"So many times I have found myself agreeing with you, most especially in your Publisher's Essays."

Sylvia Owens, Ikebana teacher, former Japan resident.

  Japanese Garden Journal

Destructive Symbolism

by Douglas M. Roth  (first published in Mar'01)

JOJG readers have probably noticed that the term “symbolism” rarely appears on the pages of this publication. We can’t avoid the word completely, but we generally use it as little as possible.

Why? Simply put, we avoid the term “symbolism” because it does more harm than good. It’s one thing to say that a garden represents the beauty of the natural world. It’s quite another thing to say that a rock symbolizes the center of the universe, or flying dragons, or some other nonsense.

Many public gardens pass out brochures that offer all kinds of stories in the name of symbolism. Certainly you’ve heard some of them: Islands that “symbolize” turtles and cranes; 3-stone groupings that “symbolize” Buddha; Bridges that “symbolize” the journey to heaven.

Much of it is just nonsense. Why is it that people have such a hunger for myth, superstition, and symbolism? Are tourists that eager to be entertained? Or are they merely passive victims?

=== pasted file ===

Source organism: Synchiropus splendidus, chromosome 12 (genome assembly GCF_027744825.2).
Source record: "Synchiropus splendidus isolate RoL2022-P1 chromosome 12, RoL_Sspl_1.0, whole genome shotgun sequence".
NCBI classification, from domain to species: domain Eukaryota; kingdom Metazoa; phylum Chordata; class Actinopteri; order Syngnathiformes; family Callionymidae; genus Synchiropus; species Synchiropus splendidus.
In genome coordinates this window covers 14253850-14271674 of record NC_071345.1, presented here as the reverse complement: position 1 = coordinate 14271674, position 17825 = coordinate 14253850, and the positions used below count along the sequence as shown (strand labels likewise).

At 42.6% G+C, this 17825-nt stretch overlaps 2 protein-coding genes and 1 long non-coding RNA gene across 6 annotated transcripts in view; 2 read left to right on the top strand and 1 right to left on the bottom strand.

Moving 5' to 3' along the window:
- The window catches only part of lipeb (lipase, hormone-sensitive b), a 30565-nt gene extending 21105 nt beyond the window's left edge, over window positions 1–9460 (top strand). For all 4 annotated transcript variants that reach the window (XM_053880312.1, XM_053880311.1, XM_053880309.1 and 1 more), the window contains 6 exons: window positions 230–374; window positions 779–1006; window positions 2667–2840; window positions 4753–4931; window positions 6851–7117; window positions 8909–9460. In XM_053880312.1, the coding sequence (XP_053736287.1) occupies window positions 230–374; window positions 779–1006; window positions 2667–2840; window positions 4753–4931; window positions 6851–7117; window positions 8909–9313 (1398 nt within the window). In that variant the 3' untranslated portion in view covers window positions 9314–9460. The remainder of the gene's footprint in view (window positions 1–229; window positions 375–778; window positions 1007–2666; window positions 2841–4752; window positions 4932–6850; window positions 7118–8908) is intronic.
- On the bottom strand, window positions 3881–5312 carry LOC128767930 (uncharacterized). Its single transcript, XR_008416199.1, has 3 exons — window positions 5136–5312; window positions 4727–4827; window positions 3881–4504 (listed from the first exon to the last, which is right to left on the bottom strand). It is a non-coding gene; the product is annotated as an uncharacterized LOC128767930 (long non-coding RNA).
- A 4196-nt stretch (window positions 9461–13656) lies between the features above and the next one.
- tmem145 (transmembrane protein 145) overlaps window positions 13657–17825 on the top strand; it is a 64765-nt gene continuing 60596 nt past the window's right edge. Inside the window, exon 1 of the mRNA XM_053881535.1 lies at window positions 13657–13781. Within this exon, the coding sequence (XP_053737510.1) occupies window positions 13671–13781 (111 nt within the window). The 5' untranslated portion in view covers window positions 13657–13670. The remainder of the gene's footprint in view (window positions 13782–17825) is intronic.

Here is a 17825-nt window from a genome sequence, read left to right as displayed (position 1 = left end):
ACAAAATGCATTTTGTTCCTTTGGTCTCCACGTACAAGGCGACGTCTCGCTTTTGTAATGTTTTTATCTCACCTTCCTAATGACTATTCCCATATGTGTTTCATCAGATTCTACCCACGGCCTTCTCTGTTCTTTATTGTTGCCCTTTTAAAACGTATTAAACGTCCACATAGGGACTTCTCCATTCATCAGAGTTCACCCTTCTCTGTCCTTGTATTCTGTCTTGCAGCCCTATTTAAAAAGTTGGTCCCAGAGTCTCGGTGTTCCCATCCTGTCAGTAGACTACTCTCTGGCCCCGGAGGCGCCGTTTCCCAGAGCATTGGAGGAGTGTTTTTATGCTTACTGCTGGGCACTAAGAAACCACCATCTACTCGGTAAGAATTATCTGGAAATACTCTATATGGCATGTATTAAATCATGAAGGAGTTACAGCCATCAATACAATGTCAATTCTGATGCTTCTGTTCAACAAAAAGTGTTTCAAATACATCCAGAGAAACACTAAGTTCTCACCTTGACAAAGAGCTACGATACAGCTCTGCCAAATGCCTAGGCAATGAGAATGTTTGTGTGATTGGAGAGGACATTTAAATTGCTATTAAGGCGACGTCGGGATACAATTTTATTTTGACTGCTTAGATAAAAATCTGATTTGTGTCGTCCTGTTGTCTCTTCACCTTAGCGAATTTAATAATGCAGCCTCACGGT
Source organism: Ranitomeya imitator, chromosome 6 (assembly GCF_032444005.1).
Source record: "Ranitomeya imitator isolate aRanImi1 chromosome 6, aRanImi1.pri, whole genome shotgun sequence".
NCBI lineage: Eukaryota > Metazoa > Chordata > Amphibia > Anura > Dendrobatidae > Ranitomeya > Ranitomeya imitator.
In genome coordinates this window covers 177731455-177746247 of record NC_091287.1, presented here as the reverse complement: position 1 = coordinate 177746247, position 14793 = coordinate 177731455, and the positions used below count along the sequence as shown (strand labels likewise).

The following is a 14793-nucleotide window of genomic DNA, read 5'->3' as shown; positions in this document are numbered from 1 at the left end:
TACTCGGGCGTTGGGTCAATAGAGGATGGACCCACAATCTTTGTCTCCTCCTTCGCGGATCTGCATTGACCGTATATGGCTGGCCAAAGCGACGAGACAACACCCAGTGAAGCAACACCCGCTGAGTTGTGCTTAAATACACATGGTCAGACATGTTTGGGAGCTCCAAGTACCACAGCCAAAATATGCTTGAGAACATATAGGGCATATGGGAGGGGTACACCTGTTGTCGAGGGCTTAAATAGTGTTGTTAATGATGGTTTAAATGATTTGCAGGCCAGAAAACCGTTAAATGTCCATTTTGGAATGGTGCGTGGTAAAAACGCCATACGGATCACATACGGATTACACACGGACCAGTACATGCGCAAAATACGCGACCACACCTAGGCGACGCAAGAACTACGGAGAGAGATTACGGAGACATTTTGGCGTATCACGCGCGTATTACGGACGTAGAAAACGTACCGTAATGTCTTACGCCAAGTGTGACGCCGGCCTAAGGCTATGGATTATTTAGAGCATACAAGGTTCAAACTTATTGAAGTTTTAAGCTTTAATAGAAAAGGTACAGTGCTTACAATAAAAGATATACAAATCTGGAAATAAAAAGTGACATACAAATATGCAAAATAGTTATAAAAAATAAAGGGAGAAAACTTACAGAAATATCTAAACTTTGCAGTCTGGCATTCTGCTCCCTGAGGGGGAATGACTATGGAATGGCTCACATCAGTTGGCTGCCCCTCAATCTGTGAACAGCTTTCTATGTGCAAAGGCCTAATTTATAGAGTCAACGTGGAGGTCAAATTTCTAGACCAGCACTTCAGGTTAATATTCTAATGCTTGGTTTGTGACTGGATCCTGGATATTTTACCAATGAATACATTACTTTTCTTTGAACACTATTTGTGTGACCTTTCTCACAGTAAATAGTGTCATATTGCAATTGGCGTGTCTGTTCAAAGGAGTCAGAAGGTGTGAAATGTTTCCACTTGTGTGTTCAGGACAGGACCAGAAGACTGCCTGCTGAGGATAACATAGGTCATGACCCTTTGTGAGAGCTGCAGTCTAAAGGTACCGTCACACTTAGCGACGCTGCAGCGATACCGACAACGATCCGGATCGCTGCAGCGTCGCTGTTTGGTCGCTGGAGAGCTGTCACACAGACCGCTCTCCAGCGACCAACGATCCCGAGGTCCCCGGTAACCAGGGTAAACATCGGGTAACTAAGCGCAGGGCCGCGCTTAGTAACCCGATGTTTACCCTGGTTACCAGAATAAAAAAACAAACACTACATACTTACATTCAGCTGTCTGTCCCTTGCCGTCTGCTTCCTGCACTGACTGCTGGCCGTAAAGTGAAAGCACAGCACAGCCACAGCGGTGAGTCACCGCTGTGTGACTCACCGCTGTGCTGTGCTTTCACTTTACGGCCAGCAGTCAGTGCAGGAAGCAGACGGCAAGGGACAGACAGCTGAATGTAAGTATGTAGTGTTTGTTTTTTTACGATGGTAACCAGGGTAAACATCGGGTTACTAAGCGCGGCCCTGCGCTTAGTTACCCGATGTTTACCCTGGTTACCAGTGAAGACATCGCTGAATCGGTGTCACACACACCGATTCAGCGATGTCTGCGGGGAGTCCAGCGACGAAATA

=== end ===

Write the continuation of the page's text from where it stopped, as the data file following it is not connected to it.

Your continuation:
The obvious danger in blurting out “this symbolizes such and such” is that some people will believe it. But misguided stories distract even sensible guests. After all, who could notice a garden’s subtle grace while listening to tales about devils and wizards?

I understand the important role symbolism plays in literature and other arts. Such is not the case here, where myth-makers are simply trying to make their gardens seem exotic and interesting. And they succeed. So much so, in fact, that reasonable people can become confused or just plain irked. One fellow once told me, “Japanese gardens? I went to one of them once, and every rock had to symbolize something. Each rock had a name and had to be positioned just so. It was all just too weird for me. You can have it.”

His words illustrate how symbolism poisons Japanese gardening. After all, what’s wrong with appreciating a rock merely because it is handsome? Does it have to have a story to justify itself? Why does a bridge have to symbolize anything?

One of my favorite quotes is attributed to the tea master, Murata Shuko:
A fine horse,
standing by a straw-thatched house,
is a very beautiful scene.

That’s true, isn’t it? We can find health, beauty, and, indeed, spiritual value in very simple things. There’s no need to make up foolish stories.


ZEN GARDEN   Check out this link for some surprising information about this often (mis)used term.